Thursday, August 18, 2016

What's Burning Up Tonight: The Blue Cut Fire in Southern California

California is burning. Sometimes, the fires are burning in unfamiliar places, places we've never visited. Logically, we know they are tragedies, that people are losing their homes, that beautiful forests are disappearing, but there's nothing quite like having a familiar place go up in flames.

Fires are part of the natural landscape, an outgrowth of a Mediterranean climate where no rain falls for six months out of the year. Plants and animals are adapted to fires. But things have changed, and some of the fires have become terrifying disasters. First of all, the growing population is expanding into ever more dangerous terrain, places that burn regularly, whether developed or not. But second, the effects of global warming are intensifying droughts that have left most of California dry and vulnerable.

The Blue Cut Fire is burning in an area I know well. I grew up at the foot of Lytle Creek and Cajon Pass, and have traveled over the pass perhaps hundreds of times over the years. The fire exploded in one day to more than 25,000 acres, and conditions offer little hope of any type of containment very soon. An unknown number of structures have already been destroyed, and an unprecedented 35,000 houses are threatened in places like Wrightwood, Phelan, and Lytle Creek. Something like 80,000 people have been evacuated. I hope and pray that it will be contained and controlled soon with a minimum of damage.

I wrote about the region a couple of years ago. Lone Pine Canyon is in the middle of the area that is burning, so the places seen in these pictures will be looking very different now. What follows is my post of March 31, 2013:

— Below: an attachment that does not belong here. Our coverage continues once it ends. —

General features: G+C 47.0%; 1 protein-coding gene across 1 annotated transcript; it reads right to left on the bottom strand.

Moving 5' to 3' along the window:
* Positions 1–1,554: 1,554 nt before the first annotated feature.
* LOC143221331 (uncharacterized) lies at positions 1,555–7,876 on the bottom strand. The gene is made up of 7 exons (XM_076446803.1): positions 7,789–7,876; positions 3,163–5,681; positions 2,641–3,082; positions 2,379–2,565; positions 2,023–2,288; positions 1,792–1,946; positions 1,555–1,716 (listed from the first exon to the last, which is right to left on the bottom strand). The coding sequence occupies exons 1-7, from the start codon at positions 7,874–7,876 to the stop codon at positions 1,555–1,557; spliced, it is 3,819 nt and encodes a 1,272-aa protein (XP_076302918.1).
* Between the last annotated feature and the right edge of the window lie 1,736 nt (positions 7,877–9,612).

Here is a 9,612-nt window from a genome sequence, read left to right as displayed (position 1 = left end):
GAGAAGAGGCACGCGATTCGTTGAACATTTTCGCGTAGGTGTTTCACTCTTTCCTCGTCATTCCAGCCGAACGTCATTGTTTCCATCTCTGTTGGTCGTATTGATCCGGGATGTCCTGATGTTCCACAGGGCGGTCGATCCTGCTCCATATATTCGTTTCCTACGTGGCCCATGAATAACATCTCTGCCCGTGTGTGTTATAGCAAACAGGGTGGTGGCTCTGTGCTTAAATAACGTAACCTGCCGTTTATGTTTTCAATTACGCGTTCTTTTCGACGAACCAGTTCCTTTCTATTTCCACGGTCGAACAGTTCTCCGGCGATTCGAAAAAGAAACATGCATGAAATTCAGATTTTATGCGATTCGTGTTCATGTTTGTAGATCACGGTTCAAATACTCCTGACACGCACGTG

The Other California: Getting a Good Look at California's Faults

The San Andreas fault in Lone Pine Canyon near Cajon Pass in Southern California. Photo by Mrs. Geotripper

If there is anything that people know about California, it's the San Andreas fault. In a vague sense anyway...California has a lot of earthquakes that many people assume happen along the San Andreas (most don't), that there are occasional BIG ONES that happen on the fault (some of them, but not all), and if popular culture as expressed in movies like the original 1978 version of Superman reflects common knowledge, no one knows where it is or what it looks like (oh, and California is going to fall into the sea).
Still, the San Andreas is a fundamental part of the structure of California, and it is indeed capable of causing a great deal of seismic havoc, with some parts of the state considered at a high risk of moderate to large earthquakes. If one is curious about seeing the state's most famous fault line, there are a great many places to explore it, some in surprisingly visible locations. We are exploring one of them today in a segment of my "Other California" blog series.

Thousands upon thousands of cars follow Interstate 15 daily across Cajon Pass on their way to Las Vegas or their jobs in the L.A. Basin. I imagine few of the drivers know they are crossing California's most famous fault just a few miles north of the Interstate 15/Interstate 215 above San Bernardino. For a few moments, travelers are treated with a spectacular view up the linear track of Lone Pine Valley (the picture at the top of today's post shows the view, taken at 65 mph). I explored the lower end of Lone Pine Canyon and the "mysterious" Lost Lake (really not mysterious) in a post several years ago (click here to see it), but a weekend or two ago I had a chance to explore the upper end for the first time in a few decades.